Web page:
March 2, 1998


We all agree that it is time to reform our tax code. But there is a right way and a wrong way to do reform. And abolishing the tax code is no substitute for a real plan for reform. Instead, we must continue reforming the tax code to reflect our values and priorities.

President Bill Clinton
March 2, 1998

Today, President Clinton voices his strong opposition to the reckless and irresponsible calls to eliminate the tax code, and renews his commitment to improving and streamlining the tax code through reforms that move America forward -- reforms that are fair to working families, preserve fiscal discipline, boost our economy, simplify the process, and protect Social Security.

The Strongest Economy In A Generation. President Clinton's three-part economic strategy --cutting the deficit, investing in our people, opening new markets to American goods and services -- is working for America's families. Since 1993 it has helped bring about: nearly 15 million new jobs; the lowest unemployment rate in a quarter century; the highest homeownership rate on record; the lowest inflation in a generation; an increase in family income of nearly $2,200; and, this year, the lowest Federal tax burden on typical middle-income families in more than 20 years.

A Responsible Approach To Reforming Our Tax Code. This year, President Clinton submitted the first balanced budget in a generation. Instead of deficits, America is looking forward to $1 trillion in surpluses over the next ten years. Unfortunately, there are some in Congress who want to take advantage of this opportunity and take America backwards. Under the guise of tax reform, they are proposing a reckless and irresponsible plan to eliminate the tax code by 2002. President Clinton is committed to improving and streamlining our tax code, but will only support reform proposals that move America forward -- those that are fair to working families, preserve fiscal discipline, boost our economy, simplify the process, and protect Social Security.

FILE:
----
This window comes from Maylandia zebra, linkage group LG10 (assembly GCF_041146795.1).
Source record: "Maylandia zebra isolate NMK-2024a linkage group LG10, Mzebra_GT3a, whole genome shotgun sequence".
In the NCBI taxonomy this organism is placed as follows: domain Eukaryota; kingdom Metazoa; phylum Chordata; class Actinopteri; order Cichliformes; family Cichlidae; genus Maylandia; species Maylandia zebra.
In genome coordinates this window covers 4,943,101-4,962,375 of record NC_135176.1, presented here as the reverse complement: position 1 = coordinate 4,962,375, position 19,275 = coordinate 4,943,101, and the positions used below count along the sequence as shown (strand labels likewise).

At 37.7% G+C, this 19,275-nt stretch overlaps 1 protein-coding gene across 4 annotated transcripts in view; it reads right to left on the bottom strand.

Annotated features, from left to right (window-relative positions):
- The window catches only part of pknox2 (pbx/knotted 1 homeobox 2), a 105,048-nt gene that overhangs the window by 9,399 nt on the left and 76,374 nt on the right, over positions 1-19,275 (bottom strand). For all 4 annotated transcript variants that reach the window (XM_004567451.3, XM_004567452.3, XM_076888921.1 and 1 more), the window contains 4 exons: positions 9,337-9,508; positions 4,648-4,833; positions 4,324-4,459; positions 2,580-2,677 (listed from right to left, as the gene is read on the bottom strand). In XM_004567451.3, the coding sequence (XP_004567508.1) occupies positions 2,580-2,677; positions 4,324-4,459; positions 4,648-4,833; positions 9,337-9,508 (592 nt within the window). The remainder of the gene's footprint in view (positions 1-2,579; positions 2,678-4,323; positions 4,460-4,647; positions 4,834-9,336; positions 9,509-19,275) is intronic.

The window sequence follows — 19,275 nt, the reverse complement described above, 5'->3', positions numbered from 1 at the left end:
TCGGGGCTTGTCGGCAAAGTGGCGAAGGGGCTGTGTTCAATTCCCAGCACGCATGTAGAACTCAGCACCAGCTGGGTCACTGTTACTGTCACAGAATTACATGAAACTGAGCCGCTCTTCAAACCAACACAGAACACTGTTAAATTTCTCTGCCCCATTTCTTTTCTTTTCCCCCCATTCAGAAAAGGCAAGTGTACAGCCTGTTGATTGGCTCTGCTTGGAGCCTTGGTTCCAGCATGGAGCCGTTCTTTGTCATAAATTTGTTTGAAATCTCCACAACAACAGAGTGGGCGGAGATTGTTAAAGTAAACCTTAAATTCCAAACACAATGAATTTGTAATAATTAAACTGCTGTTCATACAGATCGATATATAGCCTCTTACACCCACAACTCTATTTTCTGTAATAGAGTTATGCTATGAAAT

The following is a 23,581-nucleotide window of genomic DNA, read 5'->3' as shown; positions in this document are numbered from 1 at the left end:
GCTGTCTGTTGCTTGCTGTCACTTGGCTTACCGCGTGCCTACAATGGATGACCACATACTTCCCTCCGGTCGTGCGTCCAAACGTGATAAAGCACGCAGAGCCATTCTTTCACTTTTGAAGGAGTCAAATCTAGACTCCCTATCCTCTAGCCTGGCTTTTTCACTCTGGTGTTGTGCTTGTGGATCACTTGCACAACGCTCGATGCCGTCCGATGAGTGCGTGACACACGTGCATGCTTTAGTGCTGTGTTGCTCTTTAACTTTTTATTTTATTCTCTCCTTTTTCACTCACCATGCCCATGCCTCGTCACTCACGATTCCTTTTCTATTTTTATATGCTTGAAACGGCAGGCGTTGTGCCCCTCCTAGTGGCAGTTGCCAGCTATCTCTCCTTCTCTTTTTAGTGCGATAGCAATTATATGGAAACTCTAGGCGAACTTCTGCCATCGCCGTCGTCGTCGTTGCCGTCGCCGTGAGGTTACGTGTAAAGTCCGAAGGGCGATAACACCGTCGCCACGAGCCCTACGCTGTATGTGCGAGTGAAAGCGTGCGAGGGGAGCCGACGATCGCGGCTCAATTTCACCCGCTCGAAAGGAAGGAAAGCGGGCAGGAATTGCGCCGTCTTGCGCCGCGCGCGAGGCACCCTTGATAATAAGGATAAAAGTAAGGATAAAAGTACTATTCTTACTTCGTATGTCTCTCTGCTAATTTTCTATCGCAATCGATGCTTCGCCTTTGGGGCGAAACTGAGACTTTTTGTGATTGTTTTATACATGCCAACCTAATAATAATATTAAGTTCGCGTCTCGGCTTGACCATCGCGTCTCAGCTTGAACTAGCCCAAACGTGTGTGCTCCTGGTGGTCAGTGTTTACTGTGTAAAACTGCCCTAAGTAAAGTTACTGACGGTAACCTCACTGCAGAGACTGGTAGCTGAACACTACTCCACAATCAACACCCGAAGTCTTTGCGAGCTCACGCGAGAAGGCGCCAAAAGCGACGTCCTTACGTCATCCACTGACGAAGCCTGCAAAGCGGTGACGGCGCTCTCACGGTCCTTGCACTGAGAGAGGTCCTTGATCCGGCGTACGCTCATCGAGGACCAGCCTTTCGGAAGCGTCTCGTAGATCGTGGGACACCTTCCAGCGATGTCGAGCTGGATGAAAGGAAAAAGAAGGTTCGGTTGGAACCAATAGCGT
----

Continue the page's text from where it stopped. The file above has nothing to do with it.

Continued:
Lower Federal Tax Burden For Middle-Income Families. Already, because of the President's 1993 Economic Plan and the 1997 Balanced Budget Agreement, the typical middle-income family -- with an income of about $50,000 -- will have the lowest Federal tax burden in 20 years (1976); for a family with an income of about $25,000, the average federal tax burden will be the lowest in more than three decades (1966).

Reforming The Tax Code To Reflect Our Values And Priorities. Over the past five years, President Clinton has passed tax cuts to help working families and promote education. The President's balanced budget builds on this record and provides targeted tax relief for child care, education, and the environment -- all fully paid for. The Presidents efforts are also: